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  • Language Ecosystem
  • Jen Coleman (bio)
Entangled Bank
James Sherry
Chax Press
85 Pages; Print, $17.00

"It is interesting to contemplate an entangled bank…"—so asserts Charles Darwin in his conclusion to Origin of the Species, and so begins James Sherry's 2016 book, Entangled Bank—a conceptual memoir of language ecosystems.

What a canny gift the poet gives us: an invitation to contemplate each poem as a community of living language bits, co-evolving and interdependent, shaped by the environment—an environment in which the reader participates. As a memoir, Sherry acknowledges that each page recalls a language ecosystem as it was, now fixed on the page as a portrait. But when a reader takes up the invitation to contemplate how these pages are entangled ecosystems, the reader revivifies the poems with new sense, perception, and culture. We are vulnerable to, participating in, and culpable for this entangled bank.

Calling it a conceptual work directs attention to the way systems work rather than the charismatic critters (e.g., poets) within those systems. Yet it is irresistible to read the book as a memoir of the poet himself. The works contemplate what it is to be a poet among poets, interdependent and in community, co-adapting the practice of language within a violent and destructive culture. Sherry suggests that change and adaptation in language ecosystems are ways to survive—yet the poet also places himself, mortal and vulnerable, as a critter among critters.

Entangled. When the oar of your boat is tangled in a kelp forest, your physical presence becomes environment to sea urchins, otters, kelp, wolf eels, and myriad other creatures that provide food, shelter, competition, and more to one another. And in turn, as you free your oar, the kelp forest changes you. Your adrenaline sends inter-kingdom signals to the millions of critters in your personal microbiome, profoundly changing their environment. You are not simply ensnared by the forest, you are intricately interlaced with it. You set particles in motion. They in turn affect the position, spin, and momentum of other particles—even at a distance. That's the working of an ecosystem. And those are the relationships that Sherry encourages the reader to contemplate, as one style of writing tangles with another, each in turn affecting the way the other appears, read, and is written.

The first nine pieces in the book include six "Beautiful Poems for My Friends" separated by poems with beautifully divergent language ecosystems. In the first two poems it is hard not to hear Joseph Kaplan's Kill List (2013) as part of the environment of the poems, as Rae Armantrout noted in her comment on the book (even though Sherry has said that the first of the "Beautiful Poems" were written in 2002). Like Kaplan's list, the poems categorize and sort poet-friends into a taxonomy. It's not passive; the taxonomy is charmingly conscious of the taxonomist.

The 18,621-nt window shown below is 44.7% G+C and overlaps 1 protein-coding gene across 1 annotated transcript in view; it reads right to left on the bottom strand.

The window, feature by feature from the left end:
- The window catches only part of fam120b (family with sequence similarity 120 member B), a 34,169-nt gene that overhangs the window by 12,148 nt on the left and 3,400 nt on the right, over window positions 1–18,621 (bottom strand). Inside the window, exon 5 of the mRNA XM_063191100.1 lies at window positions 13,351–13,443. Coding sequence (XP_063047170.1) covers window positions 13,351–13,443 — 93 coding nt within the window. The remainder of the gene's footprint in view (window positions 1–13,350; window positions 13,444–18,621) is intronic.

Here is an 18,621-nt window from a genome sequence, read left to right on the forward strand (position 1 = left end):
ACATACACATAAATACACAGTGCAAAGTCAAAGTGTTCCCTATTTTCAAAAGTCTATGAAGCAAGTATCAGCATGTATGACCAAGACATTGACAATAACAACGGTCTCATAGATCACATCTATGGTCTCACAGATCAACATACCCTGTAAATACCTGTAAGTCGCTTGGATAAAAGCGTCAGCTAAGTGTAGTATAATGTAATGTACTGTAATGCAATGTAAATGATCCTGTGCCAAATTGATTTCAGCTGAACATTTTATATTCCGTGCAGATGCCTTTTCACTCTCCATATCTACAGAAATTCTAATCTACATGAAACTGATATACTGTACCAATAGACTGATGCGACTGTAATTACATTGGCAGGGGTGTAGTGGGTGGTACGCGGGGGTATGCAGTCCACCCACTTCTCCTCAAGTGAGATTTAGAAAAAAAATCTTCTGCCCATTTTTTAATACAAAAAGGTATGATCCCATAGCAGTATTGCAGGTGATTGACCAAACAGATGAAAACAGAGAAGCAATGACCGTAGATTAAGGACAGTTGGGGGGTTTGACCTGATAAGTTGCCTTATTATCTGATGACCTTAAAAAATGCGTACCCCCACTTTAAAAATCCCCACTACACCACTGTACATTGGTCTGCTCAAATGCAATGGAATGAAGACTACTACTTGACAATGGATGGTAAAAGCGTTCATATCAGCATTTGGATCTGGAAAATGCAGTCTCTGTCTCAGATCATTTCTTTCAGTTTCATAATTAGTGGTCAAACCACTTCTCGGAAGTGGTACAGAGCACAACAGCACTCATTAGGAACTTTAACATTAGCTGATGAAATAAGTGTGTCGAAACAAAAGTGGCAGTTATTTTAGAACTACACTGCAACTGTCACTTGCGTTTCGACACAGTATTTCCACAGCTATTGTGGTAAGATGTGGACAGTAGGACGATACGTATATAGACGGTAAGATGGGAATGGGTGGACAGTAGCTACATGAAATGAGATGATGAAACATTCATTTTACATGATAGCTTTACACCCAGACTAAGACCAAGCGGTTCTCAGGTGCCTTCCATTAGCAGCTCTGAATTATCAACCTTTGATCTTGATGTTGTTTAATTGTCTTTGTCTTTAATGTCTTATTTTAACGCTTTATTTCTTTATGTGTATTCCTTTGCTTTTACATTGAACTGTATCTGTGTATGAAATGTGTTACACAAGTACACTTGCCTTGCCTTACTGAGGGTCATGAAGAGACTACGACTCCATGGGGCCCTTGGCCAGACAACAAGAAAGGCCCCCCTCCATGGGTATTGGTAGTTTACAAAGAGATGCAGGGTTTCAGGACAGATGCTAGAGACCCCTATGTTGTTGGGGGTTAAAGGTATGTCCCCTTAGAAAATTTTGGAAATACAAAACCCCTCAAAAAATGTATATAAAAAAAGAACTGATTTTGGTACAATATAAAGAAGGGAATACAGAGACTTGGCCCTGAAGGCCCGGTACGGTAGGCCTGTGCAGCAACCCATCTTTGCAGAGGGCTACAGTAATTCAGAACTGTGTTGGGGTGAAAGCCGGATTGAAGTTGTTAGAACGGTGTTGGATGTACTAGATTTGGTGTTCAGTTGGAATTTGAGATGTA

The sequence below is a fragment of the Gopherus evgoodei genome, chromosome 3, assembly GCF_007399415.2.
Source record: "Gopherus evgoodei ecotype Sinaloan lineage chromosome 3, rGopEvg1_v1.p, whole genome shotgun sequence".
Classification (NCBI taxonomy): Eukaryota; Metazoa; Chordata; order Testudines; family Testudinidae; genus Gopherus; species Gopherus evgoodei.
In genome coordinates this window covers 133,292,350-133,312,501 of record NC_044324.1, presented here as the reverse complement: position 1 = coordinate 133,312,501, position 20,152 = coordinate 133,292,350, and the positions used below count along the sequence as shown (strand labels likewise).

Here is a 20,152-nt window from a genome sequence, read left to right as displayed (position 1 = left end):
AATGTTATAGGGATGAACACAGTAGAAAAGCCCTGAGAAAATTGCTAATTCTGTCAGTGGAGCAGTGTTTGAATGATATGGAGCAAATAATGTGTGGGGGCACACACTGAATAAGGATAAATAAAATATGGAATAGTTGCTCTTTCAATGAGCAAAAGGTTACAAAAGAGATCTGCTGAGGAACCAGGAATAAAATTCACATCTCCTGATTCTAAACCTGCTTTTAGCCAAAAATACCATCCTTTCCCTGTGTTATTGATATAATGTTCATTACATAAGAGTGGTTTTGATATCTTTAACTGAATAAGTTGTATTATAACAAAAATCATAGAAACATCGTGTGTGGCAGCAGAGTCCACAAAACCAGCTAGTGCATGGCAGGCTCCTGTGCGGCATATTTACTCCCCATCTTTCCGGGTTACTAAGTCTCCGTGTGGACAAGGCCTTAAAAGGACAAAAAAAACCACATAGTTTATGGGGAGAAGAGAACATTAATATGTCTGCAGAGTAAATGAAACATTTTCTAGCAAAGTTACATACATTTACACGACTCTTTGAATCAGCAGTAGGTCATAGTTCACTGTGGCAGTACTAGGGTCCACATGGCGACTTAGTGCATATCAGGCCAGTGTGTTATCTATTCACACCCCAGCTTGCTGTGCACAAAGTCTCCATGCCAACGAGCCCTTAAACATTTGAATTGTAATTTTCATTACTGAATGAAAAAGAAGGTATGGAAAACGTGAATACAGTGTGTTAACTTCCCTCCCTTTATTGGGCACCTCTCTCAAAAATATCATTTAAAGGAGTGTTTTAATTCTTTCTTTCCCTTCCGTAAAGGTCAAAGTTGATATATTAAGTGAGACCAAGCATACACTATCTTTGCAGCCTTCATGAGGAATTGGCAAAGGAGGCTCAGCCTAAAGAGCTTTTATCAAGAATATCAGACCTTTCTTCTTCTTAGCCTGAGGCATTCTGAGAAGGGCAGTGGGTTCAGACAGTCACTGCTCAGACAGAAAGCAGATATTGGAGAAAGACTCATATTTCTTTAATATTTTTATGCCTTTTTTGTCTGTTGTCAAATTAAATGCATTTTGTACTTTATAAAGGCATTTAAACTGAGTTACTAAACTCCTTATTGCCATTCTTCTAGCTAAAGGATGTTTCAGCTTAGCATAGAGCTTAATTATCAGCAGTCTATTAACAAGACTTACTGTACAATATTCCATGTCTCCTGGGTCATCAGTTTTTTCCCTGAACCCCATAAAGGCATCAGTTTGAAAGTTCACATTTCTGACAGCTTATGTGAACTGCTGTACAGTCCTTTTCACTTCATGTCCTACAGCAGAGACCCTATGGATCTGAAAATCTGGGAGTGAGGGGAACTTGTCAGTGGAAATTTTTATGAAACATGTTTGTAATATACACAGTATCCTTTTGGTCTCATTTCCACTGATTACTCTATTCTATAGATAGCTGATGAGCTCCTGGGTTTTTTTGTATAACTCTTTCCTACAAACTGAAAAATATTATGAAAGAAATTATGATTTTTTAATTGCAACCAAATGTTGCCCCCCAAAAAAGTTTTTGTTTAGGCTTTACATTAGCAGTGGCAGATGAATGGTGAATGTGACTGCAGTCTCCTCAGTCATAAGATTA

For Kim RosenfeldYou are beautifulI caught you lookingPitiless and forgivingFor thinking you beautiful

These contemporary poets are part of the living ecosystem of the author. Their names, captured on the page, also become part of a taxonomical language ecosystem.

Where Kaplan categorized by a concept of socioeconomic class, Sherry sorts by types of beauty. Present in the environment of these poems is the current culture: Beauty has been shirked by poets like Sherry for a generation. Yet these poems revive the value of the concept of beauty in nature and beauty in death—and even the critique of beauty—all concepts that postmodernism buried.

And what of beauty in contemporary culture? By the third and fourth versions of "Beautiful Poems for My Friends," the phylum of friend extends beauty beyond romantic dominant culture expectations to include public figures (Barack Obama), civic figures (My Boss Frank), and corporate persons (Toyota Motors). A community of poets—immersed in contemporary culture—is classified by a poet dwelling in the same culture, according to a taxonomy reviving a romantic concept that, when read against Kaplan's poem, could be an antithesis to a socioeconomic concept. Entangled, indeed.

How do these discrete poems tangle with other poems...


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